This increase in structure reduces the chances for children to explore their environments, develop new ideas and spark their imaginations. Being outdoors stimulates different senses and parts of the brain; sticks, stones and soil can represent other abstract objects.
Being able to think creatively and outside the box is a valuable skill that can set children up for later life. A creative mind can help to solve difficult problems and overcome obstacles that come its way.
With so much time spent indoors and zoned out in front of screens, these transferable creative skills are in decline.
It’s during play that children gain a deeper knowledge about themselves and the world around them. Using and navigating new equipment teaches new skills and helps to increase confidence and self-esteem.
Take this play in to external environments where risks are slightly increased, and this gives children the chance to develop the ability to learn how to stay safe outside. There are also more opportunities for them to overcome obstacles and feel a greater sense of achievement in exceeding their limits.
Getting children playing outside is also encouraging them to step outside of their comfort zone and putting them on the path to developing their independence. Outdoors they are free to roam further than they are indoors, explore unfamiliar surroundings and deal with the unpredictable.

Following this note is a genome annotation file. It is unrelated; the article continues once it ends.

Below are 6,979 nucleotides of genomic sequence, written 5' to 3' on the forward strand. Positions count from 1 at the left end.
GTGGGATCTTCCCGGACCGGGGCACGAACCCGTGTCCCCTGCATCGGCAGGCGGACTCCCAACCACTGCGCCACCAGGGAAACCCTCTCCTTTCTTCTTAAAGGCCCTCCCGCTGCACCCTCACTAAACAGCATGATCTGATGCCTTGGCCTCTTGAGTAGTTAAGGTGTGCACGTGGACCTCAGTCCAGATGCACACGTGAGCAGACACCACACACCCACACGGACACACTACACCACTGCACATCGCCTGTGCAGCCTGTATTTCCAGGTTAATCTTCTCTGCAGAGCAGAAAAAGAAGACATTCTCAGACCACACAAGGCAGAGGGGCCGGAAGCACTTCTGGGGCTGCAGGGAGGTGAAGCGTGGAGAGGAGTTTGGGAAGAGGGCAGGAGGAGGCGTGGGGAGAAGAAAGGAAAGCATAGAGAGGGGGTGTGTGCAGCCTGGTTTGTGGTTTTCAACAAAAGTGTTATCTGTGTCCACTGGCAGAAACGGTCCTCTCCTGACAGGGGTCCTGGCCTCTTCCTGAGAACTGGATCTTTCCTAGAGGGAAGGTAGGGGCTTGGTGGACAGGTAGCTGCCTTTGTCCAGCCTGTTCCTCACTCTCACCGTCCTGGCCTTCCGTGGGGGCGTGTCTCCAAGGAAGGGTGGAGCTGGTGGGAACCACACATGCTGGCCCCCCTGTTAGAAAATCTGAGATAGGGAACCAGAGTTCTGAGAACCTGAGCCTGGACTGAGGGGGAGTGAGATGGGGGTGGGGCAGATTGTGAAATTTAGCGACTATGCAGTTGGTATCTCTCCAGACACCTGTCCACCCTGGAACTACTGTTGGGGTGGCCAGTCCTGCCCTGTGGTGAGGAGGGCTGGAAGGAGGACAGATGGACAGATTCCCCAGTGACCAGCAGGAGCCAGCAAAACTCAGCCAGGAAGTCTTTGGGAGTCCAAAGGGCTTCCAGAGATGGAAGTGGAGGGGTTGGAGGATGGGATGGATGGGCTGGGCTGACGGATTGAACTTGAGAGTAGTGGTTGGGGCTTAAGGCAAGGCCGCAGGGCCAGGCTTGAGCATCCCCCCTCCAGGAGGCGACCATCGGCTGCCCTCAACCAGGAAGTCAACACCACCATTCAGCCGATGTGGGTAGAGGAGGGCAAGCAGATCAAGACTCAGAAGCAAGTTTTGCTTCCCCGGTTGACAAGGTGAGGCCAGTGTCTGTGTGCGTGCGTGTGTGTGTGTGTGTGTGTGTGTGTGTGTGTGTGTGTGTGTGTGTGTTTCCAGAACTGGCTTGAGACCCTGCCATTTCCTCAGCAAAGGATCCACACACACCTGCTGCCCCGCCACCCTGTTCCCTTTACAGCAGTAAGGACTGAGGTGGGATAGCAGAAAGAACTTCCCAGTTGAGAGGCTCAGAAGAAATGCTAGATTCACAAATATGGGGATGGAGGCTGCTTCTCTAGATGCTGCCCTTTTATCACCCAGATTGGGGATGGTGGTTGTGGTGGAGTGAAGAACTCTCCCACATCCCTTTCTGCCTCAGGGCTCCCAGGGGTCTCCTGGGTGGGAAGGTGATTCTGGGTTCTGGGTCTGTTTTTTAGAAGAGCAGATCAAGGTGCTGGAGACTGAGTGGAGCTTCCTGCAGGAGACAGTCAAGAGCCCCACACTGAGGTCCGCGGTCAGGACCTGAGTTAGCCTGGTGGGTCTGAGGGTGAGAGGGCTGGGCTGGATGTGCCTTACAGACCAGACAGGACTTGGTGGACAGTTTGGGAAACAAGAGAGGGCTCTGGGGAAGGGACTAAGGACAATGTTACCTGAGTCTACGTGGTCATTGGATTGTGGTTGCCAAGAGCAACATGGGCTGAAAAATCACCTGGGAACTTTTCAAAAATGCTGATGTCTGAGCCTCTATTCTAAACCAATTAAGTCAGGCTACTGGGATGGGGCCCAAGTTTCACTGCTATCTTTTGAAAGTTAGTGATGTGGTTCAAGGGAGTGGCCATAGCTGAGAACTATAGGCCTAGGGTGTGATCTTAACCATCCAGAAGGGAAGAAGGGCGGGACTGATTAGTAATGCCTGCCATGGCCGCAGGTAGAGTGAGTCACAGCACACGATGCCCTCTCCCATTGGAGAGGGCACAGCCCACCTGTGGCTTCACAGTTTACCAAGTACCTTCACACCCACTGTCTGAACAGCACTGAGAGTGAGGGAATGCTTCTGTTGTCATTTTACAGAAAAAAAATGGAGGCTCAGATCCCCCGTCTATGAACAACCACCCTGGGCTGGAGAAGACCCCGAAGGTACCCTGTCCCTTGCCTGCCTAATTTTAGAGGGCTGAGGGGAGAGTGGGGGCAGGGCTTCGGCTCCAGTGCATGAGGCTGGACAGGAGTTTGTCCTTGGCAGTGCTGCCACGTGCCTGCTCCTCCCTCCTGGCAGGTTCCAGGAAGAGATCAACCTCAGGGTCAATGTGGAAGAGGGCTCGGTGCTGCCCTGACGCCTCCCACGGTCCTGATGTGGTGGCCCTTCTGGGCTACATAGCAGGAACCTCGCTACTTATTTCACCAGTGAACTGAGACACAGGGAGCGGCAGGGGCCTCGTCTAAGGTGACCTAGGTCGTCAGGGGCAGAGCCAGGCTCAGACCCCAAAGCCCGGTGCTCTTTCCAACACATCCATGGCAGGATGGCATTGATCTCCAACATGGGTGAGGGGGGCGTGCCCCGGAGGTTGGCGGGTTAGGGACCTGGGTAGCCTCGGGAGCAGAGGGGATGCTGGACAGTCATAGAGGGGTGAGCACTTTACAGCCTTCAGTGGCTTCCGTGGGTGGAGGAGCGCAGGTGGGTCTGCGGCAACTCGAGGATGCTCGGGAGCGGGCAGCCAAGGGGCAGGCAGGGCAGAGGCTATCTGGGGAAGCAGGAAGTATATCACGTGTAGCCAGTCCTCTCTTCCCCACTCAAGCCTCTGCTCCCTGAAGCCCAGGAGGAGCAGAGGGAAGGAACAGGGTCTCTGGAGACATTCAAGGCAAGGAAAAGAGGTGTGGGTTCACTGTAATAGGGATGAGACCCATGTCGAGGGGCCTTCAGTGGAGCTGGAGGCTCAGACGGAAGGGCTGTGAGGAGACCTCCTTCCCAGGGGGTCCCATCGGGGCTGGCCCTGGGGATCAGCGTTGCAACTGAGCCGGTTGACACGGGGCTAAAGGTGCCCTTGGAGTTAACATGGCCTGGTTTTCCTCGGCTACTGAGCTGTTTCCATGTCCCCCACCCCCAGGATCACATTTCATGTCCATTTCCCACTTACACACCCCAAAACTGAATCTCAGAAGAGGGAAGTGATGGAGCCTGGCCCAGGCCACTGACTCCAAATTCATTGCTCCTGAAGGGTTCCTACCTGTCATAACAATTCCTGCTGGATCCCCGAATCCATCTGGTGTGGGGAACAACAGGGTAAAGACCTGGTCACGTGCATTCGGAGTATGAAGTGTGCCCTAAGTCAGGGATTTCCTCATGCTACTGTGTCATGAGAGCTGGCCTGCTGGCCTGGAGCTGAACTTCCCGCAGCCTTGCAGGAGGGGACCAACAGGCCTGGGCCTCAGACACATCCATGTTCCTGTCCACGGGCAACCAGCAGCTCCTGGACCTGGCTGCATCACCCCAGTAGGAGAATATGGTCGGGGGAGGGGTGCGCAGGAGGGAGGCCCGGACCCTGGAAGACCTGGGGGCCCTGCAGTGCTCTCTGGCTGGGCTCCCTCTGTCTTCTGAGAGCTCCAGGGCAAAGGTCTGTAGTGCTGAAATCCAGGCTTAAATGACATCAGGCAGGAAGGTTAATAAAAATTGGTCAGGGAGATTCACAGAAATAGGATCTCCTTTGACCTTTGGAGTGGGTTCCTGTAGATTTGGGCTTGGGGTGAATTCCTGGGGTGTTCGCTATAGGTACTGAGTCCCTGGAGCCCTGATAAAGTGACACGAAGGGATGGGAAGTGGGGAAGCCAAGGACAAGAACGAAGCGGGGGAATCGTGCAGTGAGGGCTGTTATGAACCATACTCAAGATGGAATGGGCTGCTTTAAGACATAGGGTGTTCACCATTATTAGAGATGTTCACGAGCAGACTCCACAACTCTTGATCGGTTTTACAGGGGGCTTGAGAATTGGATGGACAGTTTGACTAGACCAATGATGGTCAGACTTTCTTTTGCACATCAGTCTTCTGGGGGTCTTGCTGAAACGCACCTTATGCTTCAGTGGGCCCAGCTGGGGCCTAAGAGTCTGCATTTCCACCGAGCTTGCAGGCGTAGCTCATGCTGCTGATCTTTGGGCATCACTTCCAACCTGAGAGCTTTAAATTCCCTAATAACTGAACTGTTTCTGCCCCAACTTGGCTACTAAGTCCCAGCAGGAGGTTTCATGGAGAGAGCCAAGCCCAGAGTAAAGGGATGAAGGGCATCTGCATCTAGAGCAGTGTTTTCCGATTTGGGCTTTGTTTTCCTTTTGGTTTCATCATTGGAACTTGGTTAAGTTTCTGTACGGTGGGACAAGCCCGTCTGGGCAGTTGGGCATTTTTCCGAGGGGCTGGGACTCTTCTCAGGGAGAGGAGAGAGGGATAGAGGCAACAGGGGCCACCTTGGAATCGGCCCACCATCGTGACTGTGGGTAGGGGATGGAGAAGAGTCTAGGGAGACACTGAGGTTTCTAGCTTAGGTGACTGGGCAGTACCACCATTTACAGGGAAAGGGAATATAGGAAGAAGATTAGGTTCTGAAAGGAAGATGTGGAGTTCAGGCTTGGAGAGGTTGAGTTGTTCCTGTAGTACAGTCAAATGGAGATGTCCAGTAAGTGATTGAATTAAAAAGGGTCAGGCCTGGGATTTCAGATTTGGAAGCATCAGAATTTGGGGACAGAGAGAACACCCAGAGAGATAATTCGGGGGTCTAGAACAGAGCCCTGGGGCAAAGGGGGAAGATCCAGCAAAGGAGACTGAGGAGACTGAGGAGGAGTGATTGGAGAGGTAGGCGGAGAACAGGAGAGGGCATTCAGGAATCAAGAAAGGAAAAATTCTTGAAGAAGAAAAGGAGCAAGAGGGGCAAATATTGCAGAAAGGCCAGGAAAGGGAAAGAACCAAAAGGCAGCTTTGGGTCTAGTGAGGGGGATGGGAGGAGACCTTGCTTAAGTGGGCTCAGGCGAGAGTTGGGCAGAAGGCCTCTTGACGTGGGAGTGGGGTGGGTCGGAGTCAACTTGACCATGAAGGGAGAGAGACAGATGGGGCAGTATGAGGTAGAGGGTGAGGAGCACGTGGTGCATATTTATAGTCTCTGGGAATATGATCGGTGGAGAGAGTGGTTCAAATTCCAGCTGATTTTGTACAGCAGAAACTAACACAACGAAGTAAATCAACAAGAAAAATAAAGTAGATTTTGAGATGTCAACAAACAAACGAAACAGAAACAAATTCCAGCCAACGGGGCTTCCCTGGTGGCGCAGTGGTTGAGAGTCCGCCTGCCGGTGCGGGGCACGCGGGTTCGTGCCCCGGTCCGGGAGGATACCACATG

Learning by trial and error and experiencing failure and success, helps children to overcome challenges they come across and become more fearless of whatever comes their way in the future.
5 Emotional development
Outdoor spaces are less crowded and less intimidating for children, which helps to facilitate more social interactions as children tend to come out of their shells more in open environments.
It’s through these social interactions that children learn to form friendships, express their emotions and understand those of others, the consequences of their actions and how to deal with conflict and cooperate. Being able to express how they are feeling helps children to learn how to have greater control of their emotions as they grow.
Children who aren’t able to effectively control their emotions tend to lash out verbally or physically and find it difficult to cope with adversity later in life.
Parents enjoy taking kids to soft play centres or parks as they can run around and burn off their energy in safe enclosed environments. However outdoor experiences are more limited, so at Challenge Academy we’ve created a unique Nets Adventure Park for families and children as young as four to enjoy an outdoor adventure high up amongst the trees. With different obstacles to tackle, the aerial course will help kids to step out of their comfort zone and learn new skills as they challenge themselves mentally and physically, all under the support of nets.
Find out more and book The Nets Adventure.
*1 NHS report on Mental Health of Children and Young People in England, 2017.
*2 Statistics on Obesity, Physical Activity and Diet – England, 2018.